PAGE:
Cookbook? No. Invaluable resource? Yes! I am a food information junkie. Professionally I am often called upon as a resource for food facts. I keep a good library of cookbooks and food related books both at home and at work. So when a colleague of mine sat down at my desk and asked about the book sitting next to my kitchen bible (The Food Lovers Companion) I told him it was my food New Testament. I have had this book in my possession less than a week and it has a ton post it notes sticking out of it and has earned a space at my desk as opposed to my shelf. The Whole Foods Companion is a well laid out resource book covering the world of botanically based foods.
Dianne Onstad is a strong proponent of vegetarian, natural cooking however you do not need to follow her food philosophy to get a huge amount of information from this book. Short of a brief mention of animal products in the introduction you are not hit over the head or bombarded with reasons not to eat meat. Instead she spends her time and energy showing the virtues of "Whole Food" and I am glad she did.
The book is divided into chapters (fruits, vegetables, grains, etcetera) with foods sorted by popular use. This can cause a little confusion for the in the know searcher who may be looking for tomatoes in the fruit section (as this is where botanists place it) as opposed to the vegetable section where it has been placed. I don't think that I can even call this a criticism, as it is a bit of a no win situation, just something the reader needs to keep in mind when looking for the trickier items. As recommended in the introduction, if you are having trouble finding something the index will help you out.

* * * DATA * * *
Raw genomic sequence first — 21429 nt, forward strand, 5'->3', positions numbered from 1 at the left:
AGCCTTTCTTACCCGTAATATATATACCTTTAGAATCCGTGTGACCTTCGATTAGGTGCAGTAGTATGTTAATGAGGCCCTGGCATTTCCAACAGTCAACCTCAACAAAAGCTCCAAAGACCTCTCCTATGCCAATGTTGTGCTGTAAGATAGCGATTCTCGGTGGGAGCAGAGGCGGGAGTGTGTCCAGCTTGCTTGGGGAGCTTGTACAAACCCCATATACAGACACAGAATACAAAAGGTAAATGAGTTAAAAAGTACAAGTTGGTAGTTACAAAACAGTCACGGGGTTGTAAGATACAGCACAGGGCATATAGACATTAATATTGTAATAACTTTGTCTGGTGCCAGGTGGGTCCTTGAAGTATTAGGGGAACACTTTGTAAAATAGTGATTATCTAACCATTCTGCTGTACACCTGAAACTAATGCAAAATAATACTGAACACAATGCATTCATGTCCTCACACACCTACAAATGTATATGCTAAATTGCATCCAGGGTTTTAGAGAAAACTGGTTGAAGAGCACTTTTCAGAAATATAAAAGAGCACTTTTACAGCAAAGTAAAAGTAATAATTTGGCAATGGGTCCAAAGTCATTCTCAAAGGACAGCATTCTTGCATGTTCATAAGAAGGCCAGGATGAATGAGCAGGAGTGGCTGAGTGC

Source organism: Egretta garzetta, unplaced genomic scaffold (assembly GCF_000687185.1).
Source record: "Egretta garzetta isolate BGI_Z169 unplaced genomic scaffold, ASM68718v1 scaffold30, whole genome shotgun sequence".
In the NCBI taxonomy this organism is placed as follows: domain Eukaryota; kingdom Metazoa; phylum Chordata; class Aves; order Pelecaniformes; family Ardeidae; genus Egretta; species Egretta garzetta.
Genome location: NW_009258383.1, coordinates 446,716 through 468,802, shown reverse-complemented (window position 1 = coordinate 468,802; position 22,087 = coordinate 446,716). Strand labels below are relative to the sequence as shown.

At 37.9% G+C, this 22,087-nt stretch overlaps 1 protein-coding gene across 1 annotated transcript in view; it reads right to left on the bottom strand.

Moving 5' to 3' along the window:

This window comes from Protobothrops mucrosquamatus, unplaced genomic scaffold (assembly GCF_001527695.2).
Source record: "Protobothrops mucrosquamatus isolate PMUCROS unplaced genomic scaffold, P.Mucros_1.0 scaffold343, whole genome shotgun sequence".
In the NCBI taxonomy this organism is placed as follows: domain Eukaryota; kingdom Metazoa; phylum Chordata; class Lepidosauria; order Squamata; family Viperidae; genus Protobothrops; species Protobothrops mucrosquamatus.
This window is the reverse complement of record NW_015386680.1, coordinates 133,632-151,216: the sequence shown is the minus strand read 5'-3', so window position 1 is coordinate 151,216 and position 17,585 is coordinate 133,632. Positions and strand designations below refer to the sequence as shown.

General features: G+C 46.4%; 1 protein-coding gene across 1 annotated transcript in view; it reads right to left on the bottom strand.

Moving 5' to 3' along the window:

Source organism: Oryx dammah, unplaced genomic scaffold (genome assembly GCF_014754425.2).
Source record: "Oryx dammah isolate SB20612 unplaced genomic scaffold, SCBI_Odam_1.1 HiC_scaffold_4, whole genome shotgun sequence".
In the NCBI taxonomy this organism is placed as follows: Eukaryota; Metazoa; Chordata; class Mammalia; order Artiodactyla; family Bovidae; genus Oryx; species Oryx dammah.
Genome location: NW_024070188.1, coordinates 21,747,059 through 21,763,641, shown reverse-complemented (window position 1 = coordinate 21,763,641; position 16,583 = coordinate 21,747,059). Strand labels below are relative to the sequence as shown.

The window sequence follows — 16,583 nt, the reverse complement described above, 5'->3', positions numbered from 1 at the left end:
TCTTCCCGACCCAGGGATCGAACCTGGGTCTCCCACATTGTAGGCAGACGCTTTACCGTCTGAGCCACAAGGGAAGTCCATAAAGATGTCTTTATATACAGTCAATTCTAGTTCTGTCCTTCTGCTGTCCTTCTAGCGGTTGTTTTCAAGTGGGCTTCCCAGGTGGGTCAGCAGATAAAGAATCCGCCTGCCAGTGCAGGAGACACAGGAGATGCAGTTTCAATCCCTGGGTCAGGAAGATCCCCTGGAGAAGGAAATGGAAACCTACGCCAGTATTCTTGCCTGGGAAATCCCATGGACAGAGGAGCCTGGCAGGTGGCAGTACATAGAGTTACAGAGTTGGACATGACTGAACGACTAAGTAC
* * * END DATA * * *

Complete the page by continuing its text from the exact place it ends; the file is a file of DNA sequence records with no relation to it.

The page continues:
Once you have located the food you were searching for you are greeted with well-organized and sorted information. If you are specifically looking for the health benefits of a specific food a quick glance will bring the reader to the "health benefits" heading. Some of the other headings are: culinary uses, varieties, buying tips, full nutritional information, definitions and general information. You will also find a wealth of relevant quotes, folklore and stories.
The amount of information on each item varies from a quarter of a page for some items to multiple pages for other. The scope of product covered is truly amazing. I consider myself a fairly educated food professional and I loved the number of items I kept coming across that I either had very little knowledge of or in many cases had never heard of.
I know that they say not to judge a book by its cover, but you can take a line from the cover of this one "a guide for adventurous cooks, curious shoppers and lovers of natural food". Whether you are new to cooking, a culinary student or a seasoned professional this is an outstanding resource that will be well broken-in in no time.